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When Does Shopping Become a Sin?

November 24th, 2008 . by economistmom

Today’s (Sunday’s) Washington Post Outlook section featured a very personal story by Judith Levine called “Don’t Buy It.”  (Judith is the author of the book “Not Buying It: My Year Without Shopping.”)  Judith observes that with the poor state of the economy, when it comes to consumer spending, households everywhere are behaving as if they’re poor, even if they’re not.  You see, whether you are personally already living beyond your means or not, all the problems in the economy that we’re hearing about day after day serve as a constant reminder that America as a whole has been living beyond our means.  It’s a wake-up call for everyone, and even if you’re one of the lucky ones that isn’t being forced to live with less, let’s face it–overindulgence just isn’t a “hip” thing to do right now.  So most economists are (I think correctly) anticipating a very bleak holiday shopping season–even on (this coming) “Black Friday”, the day after Thanksgiving which is traditionally the biggest retail day of the year.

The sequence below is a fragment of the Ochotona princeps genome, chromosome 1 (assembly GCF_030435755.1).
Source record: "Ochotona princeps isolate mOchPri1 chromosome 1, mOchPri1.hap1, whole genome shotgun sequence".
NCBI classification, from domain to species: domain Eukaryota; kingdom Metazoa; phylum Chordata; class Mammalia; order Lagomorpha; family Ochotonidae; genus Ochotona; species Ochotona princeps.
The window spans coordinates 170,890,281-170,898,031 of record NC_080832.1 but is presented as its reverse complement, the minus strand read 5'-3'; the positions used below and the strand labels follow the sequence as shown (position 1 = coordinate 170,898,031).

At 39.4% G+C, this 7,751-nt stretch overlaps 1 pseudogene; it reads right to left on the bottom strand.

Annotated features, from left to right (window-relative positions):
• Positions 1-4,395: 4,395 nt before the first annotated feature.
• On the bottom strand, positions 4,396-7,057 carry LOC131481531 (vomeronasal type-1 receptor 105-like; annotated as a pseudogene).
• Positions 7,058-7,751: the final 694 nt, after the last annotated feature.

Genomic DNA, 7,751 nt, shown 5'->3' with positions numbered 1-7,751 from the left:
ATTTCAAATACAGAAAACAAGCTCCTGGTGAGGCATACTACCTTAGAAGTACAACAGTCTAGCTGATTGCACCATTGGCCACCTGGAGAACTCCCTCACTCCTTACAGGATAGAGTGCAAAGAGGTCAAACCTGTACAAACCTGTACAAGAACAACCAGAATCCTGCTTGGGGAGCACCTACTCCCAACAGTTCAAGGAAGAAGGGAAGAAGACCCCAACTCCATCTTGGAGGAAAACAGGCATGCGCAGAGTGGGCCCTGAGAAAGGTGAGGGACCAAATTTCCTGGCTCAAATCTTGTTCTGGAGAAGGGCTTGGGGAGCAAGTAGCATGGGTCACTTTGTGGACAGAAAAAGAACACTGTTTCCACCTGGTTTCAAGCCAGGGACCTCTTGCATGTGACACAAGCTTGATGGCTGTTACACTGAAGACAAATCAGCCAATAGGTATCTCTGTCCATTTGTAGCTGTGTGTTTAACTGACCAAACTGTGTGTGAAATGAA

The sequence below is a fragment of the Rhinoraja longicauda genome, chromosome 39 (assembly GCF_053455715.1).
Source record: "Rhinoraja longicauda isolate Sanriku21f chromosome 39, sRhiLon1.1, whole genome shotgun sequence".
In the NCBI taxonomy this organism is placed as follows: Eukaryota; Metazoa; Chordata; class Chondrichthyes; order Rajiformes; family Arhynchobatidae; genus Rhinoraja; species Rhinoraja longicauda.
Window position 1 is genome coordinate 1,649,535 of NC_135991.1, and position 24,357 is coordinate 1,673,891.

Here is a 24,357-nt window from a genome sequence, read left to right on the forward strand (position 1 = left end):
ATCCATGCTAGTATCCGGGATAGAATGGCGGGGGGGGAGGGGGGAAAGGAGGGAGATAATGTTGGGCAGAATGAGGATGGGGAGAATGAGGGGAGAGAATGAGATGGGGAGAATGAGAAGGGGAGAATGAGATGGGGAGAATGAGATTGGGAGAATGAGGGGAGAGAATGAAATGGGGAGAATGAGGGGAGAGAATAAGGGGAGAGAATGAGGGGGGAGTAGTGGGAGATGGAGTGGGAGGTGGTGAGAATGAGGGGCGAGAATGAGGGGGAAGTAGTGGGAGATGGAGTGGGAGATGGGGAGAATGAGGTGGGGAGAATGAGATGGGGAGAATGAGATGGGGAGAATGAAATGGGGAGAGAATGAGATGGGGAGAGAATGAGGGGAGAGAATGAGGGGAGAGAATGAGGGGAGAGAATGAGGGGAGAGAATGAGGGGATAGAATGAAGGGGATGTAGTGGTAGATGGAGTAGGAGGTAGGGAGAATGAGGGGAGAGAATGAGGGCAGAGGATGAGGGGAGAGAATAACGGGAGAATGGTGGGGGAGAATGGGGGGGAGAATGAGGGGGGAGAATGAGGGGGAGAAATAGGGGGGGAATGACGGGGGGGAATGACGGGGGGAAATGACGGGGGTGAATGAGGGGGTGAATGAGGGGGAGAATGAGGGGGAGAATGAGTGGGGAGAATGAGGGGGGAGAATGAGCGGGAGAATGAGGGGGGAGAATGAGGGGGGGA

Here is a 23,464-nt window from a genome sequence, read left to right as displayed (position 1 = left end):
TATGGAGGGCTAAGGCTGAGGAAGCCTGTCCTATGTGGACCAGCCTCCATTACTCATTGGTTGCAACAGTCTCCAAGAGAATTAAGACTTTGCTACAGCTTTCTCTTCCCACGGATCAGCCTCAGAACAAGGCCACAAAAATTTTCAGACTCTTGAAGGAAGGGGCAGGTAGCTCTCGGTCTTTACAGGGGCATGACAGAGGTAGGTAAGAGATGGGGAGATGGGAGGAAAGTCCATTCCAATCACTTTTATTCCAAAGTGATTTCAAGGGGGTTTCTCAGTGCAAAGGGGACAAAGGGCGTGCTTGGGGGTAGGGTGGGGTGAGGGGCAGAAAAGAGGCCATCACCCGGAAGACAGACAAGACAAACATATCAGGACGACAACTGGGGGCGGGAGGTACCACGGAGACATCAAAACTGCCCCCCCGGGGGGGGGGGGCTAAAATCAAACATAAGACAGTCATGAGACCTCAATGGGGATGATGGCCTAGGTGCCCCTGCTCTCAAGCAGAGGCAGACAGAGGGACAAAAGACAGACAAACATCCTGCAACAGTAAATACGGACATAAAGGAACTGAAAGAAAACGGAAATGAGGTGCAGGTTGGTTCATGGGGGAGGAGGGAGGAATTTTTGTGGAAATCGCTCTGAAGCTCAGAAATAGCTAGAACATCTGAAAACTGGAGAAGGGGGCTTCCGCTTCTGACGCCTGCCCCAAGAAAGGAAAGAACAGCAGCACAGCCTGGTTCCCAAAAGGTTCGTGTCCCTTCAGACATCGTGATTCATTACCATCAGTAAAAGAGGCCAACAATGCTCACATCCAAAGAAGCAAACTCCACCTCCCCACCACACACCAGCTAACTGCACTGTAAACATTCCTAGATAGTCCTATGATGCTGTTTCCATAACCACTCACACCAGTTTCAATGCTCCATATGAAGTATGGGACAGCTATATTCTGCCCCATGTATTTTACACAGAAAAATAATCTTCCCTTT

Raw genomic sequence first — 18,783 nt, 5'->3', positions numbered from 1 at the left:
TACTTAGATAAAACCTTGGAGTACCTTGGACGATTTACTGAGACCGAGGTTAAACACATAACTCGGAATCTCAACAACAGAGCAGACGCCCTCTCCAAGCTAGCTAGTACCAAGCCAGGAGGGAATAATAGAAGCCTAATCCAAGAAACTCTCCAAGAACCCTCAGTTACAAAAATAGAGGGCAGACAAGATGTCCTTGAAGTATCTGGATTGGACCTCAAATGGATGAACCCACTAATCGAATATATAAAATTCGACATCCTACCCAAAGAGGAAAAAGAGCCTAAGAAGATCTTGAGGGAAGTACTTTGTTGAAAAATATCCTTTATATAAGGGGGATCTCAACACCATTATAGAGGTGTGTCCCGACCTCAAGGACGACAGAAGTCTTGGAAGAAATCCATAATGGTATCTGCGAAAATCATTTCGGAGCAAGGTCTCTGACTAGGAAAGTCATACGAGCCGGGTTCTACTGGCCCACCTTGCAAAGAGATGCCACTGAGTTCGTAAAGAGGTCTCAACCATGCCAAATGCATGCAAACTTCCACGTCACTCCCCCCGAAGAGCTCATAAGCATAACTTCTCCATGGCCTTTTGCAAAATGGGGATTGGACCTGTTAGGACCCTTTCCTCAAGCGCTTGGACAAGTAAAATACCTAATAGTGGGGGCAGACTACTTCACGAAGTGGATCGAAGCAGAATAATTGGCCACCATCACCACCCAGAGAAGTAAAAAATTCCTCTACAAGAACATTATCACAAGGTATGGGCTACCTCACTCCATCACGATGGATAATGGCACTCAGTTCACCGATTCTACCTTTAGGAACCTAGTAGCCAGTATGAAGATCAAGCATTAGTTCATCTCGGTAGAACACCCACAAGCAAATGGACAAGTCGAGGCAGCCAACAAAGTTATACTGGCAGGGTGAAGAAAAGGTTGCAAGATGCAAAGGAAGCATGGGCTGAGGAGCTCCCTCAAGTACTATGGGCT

So, is consumption an uncool thing to do now?  Is it even a bit sinful?  Economist Robert Frank, mentioned in Judith’s article, suggests so.  In a “small world” moment, I happened to meet Bob Frank just yesterday morning in Philly at the National Tax Association conference, where I was the discussant on his paper on “The Progressive Consumption Tax as a Positional Arms Control Agreement” (aka, in my mind at least, “What To Do About Sinful Shopping”).  Bob has suggested that the consumption of Americans, particularly rich Americans, has a “keep up with the Joneses” quality to it:  that people engage in competitive, conspicuous consumption that leads to excessive spending beyond what is justified in terms of the true even-private benefits received from such consumption.  And such excessive, extravagant consumption leads to too many of society’s resources being spent on things like headliner rock bands playing at daughters’ sweet sixteen parties, and too little of our resources being devoted to public goods and services (such as education, roads and bridges, and a clean environment).